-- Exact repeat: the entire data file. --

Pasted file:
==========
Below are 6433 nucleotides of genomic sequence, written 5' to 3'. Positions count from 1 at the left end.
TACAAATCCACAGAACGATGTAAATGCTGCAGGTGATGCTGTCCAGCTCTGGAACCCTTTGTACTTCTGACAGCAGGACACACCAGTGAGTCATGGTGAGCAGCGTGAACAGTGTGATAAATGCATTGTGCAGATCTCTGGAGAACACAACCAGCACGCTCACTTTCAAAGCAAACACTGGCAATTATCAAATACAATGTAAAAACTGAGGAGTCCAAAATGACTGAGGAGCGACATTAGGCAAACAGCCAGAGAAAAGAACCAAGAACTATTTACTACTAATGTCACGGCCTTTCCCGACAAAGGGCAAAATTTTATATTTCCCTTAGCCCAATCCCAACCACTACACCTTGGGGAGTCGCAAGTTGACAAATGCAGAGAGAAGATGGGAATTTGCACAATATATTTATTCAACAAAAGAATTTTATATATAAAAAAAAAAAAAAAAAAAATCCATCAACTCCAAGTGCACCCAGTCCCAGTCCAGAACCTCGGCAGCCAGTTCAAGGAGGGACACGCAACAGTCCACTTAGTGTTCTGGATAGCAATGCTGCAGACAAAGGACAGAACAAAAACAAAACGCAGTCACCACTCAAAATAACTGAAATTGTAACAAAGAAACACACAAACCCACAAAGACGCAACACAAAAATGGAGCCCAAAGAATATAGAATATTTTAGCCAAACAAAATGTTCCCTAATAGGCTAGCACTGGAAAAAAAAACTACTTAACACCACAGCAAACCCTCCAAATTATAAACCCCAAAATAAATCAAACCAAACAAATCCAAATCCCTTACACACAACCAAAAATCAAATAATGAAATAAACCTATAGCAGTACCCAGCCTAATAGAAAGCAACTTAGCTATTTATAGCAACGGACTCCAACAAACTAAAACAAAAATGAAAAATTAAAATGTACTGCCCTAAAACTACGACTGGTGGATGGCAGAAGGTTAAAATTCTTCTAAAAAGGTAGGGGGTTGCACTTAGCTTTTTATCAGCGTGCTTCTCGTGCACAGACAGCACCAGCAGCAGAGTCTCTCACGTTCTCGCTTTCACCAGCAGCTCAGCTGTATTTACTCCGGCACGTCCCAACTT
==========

Below are 6433 nucleotides of genomic sequence, written 5' to 3'. Positions count from 1 at the left end.
TACAAATCCACAGAACGATGTAAATGCTGCAGGTGATGCTGTCCAGCTCTGGAACCCTTTGTACTTCTGACAGCAGGACACACCAGTGAGTCATGGTGAGCAGCGTGAACAGTGTGATAAATGCATTGTGCAGATCTCTGGAGAACACAACCAGCACGCTCACTTTCAAAGCAAACACTGGCAATTATCAAATACAATGTAAAAACTGAGGAGTCCAAAATGACTGAGGAGCGACATTAGGCAAACAGCCAGAGAAAAGAACCAAGAACTATTTACTACTAATGTCACGGCCTTTCCCGACAAAGGGCAAAATTTTATATTTCCCTTAGCCCAATCCCAACCACTACACCTTGGGGAGTCGCAAGTTGACAAATGCAGAGAGAAGATGGGAATTTGCACAATATATTTATTCAACAAAAGAATTTTATATATAAAAAAAAAAAAAAAAAAAATCCATCAACTCCAAGTGCACCCAGTCCCAGTCCAGAACCTCGGCAGCCAGTTCAAGGAGGGACACGCAACAGTCCACTTAGTGTTCTGGATAGCAATGCTGCAGACAAAGGACAGAACAAAAACAAAACGCAGTCACCACTCAAAATAACTGAAATTGTAACAAAGAAACACACAAACCCACAAAGACGCAACACAAAAATGGAGCCCAAAGAATATAGAATATTTTAGCCAAACAAAATGTTCCCTAATAGGCTAGCACTGGAAAAAAAAACTACTTAACACCACAGCAAACCCTCCAAATTATAAACCCCAAAATAAATCAAACCAAACAAATCCAAATCCCTTACACACAACCAAAAATCAAATAATGAAATAAACCTATAGCAGTACCCAGCCTAATAGAAAGCAACTTAGCTATTTATAGCAACGGACTCCAACAAACTAAAACAAAAATGAAAAATTAAAATGTACTGCCCTAAAACTACGACTGGTGGATGGCAGAAGGTTAAAATTCTTCTAAAAAGGTAGGGGGTTGCACTTAGCTTTTTATCAGCGTGCTTCTCGTGCACAGACAGCACCAGCAGCAGAGTCTCTCACGTTCTCGCTTTCACCAGCAGCTCAGCTGTATTTACTCCGGCACGTCCCAACTT